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People interested in exploring the history of Whitman College from a student's perspective have a new avenue for research: This spring, the archivist at the Penrose Library finished a yearlong effort to digitize archives of the Whitman Pioneer and Whitman Wire newspapers.

The old editions of the student newspaper have become an important part of work in the Office of Alumni Relations, especially when it comes to planning reunions.

"There's something about remembering who you were in relation to who you are. It gives perspective to our life, and that's how we use the Pioneer newspapers," said Nancy Mitchell, director of Alumni Relations. "When planning class reunions, it's popular to go through old newspapers to figure out ways to encourage alumni to come back to campus and foster memories."

That feeling of connectivity to one's past is something Mitchell and Ben Murphy, archivist and head of Digital Services, are hoping to cultivate through the digitization project. Murphy said the project gives greater access to the newspaper content for students, alumni and community members.

"Whether you're looking at student activism in the 1960s or the history of fundraising at Whitman over the years, the starting place is to look through what was happening in the Pioneer," Murphy said. "That starts with flipping through physical copies. The goal was to make that research easier."

The Pioneer renamed itself the Whitman Wire in fall 2016.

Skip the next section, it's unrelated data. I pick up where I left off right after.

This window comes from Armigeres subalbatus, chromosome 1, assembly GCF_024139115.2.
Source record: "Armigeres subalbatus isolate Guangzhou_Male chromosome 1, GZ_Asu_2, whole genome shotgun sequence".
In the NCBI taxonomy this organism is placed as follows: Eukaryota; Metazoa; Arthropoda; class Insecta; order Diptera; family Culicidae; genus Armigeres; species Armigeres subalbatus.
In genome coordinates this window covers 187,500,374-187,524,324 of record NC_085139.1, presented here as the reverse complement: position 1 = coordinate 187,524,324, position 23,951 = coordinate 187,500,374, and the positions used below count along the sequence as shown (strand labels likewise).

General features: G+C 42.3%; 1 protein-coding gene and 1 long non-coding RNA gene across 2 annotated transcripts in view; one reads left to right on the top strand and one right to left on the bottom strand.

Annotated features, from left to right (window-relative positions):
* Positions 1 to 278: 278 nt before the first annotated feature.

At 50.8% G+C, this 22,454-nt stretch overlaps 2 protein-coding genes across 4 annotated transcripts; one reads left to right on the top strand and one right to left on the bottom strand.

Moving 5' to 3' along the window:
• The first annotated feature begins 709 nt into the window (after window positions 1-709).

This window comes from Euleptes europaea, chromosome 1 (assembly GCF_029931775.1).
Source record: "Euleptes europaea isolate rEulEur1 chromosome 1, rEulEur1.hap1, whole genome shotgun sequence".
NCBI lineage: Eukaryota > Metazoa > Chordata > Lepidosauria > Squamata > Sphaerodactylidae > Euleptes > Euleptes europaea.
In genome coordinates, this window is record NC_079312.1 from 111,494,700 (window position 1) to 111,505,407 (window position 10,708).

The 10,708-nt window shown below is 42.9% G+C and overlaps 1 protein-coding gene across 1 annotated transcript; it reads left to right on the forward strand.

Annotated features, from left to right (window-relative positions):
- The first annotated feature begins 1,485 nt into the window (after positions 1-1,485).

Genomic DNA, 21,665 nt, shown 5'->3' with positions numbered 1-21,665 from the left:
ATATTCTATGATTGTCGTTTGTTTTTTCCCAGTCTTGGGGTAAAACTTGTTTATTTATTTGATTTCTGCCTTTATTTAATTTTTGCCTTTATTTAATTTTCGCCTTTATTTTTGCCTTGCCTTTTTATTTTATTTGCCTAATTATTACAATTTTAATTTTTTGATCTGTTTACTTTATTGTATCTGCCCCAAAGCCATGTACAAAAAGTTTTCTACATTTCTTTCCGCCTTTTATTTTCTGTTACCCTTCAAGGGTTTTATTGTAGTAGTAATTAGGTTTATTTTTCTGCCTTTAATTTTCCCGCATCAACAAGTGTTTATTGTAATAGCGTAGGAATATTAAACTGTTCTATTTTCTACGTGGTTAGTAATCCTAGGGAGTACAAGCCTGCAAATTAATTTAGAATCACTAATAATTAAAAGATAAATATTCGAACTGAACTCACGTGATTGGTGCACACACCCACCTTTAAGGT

Alumni Relations and Library staff receive multiple requests for copies of old student newspapers a year. For example, Mitchell said one alumnus asked him to send old copies of the Pioneer so he could create a meaningful program for his classes 50th reunion. That meant locating and photocopying relevant issues and mailing them out. Another alumnus requested records to inform research on student activism at Whitman College. Alumni Relationships shipped him 10 boxes of photographs, Mitchell said.

Mailing original documents and photos carries risk of damage, or that items won't be returned, Murphy said. With the new digitization system, the physical transfer of newspapers is no longer necessary. Instead, a database called Arminda allows alumni to search within specific editions of the paper online. It is undetermined how often the archive will be updated, but as of now, the newspaper editions begin with an 1896 edition of the Pioneer and continues until a 2009 edition.

You can access the Arminda digital database on the Penrose Library website at library.whitman.edu.